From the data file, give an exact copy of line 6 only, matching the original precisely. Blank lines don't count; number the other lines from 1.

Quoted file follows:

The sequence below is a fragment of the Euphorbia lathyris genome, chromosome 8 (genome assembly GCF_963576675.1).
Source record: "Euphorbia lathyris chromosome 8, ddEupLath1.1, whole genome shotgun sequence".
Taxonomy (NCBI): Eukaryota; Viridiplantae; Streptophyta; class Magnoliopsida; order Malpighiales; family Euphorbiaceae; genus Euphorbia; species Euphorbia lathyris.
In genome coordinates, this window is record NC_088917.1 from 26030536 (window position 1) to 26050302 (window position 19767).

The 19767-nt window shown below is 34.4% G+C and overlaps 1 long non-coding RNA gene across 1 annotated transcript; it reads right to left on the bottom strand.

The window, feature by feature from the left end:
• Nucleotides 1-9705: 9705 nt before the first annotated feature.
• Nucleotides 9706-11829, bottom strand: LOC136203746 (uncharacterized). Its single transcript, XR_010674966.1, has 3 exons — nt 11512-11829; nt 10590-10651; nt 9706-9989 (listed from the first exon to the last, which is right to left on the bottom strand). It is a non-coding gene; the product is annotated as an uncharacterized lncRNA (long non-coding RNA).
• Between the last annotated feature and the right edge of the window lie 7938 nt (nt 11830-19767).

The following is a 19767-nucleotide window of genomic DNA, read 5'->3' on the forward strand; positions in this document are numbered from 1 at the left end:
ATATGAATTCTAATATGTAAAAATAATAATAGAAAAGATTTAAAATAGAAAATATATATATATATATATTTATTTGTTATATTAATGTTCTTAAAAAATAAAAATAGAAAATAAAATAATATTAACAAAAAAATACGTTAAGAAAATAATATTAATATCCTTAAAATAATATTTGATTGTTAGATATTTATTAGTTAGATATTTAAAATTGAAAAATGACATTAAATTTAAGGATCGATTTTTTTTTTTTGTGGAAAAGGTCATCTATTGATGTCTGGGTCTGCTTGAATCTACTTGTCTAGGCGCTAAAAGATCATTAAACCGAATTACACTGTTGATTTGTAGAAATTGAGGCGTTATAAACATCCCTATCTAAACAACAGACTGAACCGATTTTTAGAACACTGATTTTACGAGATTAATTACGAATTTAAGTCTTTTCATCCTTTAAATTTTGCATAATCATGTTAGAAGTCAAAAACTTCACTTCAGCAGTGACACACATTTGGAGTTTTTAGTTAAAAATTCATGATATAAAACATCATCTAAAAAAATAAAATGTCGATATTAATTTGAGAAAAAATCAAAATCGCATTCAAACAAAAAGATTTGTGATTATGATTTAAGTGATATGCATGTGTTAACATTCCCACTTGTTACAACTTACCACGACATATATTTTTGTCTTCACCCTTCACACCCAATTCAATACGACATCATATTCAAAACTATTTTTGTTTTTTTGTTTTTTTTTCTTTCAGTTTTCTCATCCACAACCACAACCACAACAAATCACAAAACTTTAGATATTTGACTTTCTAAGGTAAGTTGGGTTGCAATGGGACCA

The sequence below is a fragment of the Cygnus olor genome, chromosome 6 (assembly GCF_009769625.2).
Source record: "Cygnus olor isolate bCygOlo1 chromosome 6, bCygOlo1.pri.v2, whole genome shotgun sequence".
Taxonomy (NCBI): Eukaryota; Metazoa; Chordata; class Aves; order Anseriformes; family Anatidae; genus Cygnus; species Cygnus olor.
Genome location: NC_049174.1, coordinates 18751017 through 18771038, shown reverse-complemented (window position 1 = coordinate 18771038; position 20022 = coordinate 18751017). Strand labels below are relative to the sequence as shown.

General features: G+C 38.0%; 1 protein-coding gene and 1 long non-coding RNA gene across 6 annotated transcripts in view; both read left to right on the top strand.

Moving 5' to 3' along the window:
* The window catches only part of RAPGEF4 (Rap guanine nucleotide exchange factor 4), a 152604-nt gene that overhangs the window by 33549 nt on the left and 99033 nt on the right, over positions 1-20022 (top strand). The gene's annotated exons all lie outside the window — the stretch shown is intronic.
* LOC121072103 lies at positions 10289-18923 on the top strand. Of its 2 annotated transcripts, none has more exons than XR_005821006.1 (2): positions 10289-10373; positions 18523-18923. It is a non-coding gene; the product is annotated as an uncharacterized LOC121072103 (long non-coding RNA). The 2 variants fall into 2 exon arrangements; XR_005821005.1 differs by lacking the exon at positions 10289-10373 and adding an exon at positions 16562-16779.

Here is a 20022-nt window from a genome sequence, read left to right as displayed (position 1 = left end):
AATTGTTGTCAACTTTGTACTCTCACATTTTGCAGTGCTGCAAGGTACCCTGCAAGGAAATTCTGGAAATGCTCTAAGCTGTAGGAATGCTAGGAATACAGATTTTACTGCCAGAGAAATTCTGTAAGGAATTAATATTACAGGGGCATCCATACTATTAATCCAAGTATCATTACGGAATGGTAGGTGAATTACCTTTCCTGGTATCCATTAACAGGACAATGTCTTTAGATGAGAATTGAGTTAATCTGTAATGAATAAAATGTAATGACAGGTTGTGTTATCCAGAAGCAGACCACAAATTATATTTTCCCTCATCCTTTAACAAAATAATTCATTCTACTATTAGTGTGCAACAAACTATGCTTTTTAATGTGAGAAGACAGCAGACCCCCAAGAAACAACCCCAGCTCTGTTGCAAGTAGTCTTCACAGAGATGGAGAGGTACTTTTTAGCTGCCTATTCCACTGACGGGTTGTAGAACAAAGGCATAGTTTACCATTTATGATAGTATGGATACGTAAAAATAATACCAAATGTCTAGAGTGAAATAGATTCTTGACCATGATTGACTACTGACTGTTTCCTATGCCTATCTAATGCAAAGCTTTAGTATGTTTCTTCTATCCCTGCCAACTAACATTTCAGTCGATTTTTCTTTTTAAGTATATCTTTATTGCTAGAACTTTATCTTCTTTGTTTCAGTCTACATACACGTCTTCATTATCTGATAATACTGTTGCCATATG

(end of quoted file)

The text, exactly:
The window, feature by feature from the left end: